I received the following question:

I am beginning to understand Hebrews a little better. Why were there so many warnings, over and over? For example in Hebrews 2:3,3:12,13,15-19  they were warned not to become like the O.T.Israelites who embittered God.

I think the many warnings in Hebrews reflects the fact that Silas is writing to them because of his fear (probably shared by Paul) that the Hebrews (whom I believe were the Thessalonians) would not stand fast in the things they had taught them. This fear was largely because of how abbreviated their ministry in Thessalonica had been. They had been unable to spend more than three Sabbath days sharing the truth with these new believers. Therefore, though some had believed, it seemed questionable as to whether or not they would remain standing strong. For one thing, they were facing persecution from the Jews who did not believe, and who so openly and vociferously opposed Paul’s proclamation, forcing him and his company to flee from the city. These Jews would not have stopped causing trouble just because Paul was gone, but would have switched the focus of their hatred to those Jews who believed Paul and were following Jesus Christ after hearing his message. Would these new believers prove true, or would they be like the seed sown on stony ground in Mark 4:17, who, when tribulation or persecution arises for the word’s sake, immediately they stumble“?

The other fear was the fact that they had not really finished, after only three Sabbath days, proclaiming to them everything they thought it was important for them to know. Most significantly, while they had presented Jesus to them as the Christ and they had believed it, they had not yet emphasized that Christ should be granted the highest place of all, above Moses, above the law, above the tabernacle, above angels, and above everything else that was important to Israel that God had given them. Silas writes to give them this teaching. That is why I have said that this probably would have been Paul’s message on Sabbath day #4, if they had been able to be present to give it. Since they had not really finished the message, they had some anxiety as to whether the new believers would be willing to give Jesus Christ the highest place, as they ought, or not. Therefore, there is the anxiety, and the continual warnings.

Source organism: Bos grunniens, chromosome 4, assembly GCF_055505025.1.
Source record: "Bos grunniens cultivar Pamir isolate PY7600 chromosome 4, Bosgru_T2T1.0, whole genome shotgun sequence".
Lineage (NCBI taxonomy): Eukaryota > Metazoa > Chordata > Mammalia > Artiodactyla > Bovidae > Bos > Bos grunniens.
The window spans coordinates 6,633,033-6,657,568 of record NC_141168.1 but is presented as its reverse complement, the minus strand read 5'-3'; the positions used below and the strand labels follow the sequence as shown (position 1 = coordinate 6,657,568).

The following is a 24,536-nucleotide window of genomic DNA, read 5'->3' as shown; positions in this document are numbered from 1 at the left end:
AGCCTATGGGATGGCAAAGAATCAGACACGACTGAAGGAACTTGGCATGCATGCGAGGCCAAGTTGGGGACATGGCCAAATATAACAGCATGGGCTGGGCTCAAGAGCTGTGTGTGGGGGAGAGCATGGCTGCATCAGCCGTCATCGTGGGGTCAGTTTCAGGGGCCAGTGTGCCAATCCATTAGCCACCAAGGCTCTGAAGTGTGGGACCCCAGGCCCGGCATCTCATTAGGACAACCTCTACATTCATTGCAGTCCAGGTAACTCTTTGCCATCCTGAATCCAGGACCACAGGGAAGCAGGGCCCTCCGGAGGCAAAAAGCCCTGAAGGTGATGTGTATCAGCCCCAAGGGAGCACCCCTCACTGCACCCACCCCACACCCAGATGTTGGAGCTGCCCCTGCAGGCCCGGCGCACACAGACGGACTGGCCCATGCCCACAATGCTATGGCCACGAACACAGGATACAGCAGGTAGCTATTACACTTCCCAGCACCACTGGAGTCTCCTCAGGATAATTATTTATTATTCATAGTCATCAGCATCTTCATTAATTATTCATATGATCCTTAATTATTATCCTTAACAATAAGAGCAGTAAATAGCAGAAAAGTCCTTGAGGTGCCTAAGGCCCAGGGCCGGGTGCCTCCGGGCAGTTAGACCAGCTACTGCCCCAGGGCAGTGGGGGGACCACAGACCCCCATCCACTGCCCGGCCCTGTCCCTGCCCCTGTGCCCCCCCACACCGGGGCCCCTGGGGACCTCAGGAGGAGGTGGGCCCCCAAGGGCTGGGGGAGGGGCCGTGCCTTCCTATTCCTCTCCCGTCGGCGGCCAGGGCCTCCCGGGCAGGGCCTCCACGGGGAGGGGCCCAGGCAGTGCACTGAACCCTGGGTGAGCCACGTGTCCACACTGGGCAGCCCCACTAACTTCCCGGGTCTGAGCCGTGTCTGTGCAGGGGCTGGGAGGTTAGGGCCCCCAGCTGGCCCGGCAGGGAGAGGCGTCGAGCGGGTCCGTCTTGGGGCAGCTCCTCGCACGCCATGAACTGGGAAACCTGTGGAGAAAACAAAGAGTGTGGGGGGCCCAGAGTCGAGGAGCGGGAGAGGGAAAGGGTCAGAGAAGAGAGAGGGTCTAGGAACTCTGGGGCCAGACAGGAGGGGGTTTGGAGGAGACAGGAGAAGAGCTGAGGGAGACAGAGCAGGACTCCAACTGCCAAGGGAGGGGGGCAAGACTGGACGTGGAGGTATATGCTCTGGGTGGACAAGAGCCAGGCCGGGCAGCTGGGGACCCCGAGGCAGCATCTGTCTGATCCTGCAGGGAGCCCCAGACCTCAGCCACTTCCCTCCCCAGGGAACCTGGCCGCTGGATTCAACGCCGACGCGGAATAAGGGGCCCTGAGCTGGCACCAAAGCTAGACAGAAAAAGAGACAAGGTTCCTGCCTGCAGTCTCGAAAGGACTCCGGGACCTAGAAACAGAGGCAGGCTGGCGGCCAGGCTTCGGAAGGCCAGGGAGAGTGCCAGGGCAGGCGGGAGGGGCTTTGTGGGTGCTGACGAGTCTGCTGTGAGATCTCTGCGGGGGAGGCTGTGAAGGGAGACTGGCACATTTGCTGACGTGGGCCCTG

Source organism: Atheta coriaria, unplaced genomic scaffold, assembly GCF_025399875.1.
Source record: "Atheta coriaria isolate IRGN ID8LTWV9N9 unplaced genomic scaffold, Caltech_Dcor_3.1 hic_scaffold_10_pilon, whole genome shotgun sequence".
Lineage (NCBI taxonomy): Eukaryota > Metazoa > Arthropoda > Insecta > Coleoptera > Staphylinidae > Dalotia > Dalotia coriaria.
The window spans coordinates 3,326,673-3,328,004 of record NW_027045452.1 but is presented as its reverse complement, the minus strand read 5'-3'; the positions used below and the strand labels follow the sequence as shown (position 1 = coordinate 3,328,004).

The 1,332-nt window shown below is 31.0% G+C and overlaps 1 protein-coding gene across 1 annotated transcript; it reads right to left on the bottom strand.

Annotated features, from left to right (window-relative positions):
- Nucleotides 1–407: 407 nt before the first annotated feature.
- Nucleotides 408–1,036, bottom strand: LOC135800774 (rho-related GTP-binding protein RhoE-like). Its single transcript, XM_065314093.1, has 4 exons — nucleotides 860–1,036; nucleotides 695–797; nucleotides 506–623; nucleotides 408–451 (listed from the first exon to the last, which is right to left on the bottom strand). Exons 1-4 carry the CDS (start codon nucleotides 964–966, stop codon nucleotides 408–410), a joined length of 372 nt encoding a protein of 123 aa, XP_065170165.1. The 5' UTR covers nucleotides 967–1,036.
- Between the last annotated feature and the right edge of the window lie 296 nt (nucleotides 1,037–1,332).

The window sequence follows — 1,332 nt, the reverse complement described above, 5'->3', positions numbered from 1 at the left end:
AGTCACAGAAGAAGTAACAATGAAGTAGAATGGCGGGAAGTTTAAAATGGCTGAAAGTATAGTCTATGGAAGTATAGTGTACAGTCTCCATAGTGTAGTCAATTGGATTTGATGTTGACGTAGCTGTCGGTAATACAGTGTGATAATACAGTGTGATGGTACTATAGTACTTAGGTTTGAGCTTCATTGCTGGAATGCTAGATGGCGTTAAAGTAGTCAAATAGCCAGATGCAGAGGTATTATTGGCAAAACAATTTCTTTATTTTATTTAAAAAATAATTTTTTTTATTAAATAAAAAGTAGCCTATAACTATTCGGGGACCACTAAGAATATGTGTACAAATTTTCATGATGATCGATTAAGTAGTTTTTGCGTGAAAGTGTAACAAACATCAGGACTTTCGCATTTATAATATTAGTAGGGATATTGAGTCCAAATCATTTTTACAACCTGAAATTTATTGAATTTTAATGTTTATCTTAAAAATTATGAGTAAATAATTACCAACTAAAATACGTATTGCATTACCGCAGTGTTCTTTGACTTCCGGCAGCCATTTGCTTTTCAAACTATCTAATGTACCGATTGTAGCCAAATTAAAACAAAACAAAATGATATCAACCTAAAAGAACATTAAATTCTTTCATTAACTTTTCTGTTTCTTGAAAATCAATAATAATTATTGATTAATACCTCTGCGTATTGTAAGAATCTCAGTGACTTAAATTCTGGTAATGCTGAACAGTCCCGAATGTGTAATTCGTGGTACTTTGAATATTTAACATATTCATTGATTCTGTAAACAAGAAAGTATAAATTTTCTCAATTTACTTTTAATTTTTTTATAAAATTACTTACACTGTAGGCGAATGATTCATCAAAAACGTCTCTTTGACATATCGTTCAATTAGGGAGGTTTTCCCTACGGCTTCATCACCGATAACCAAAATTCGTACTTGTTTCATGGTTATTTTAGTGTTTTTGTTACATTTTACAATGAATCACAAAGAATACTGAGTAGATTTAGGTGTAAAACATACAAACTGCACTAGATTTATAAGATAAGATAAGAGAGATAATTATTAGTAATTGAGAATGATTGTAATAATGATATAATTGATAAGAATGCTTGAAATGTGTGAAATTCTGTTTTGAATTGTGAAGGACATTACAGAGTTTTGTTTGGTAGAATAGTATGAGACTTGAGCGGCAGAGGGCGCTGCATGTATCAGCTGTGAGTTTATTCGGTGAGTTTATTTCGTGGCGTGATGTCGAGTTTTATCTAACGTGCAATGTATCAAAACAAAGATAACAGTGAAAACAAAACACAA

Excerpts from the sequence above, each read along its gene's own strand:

I think that these people had Israelite ancestry, although their distance from the land of Israel would exclude them from the temple, priesthood, and so forth. It is true that not all of them remained faithful to the true God, but Paul’s words regarding them in I Thessalonians seems to indicate that they were overall a pretty impressive group of ancestral Israelites when it came to turning to the true God and away from idols.

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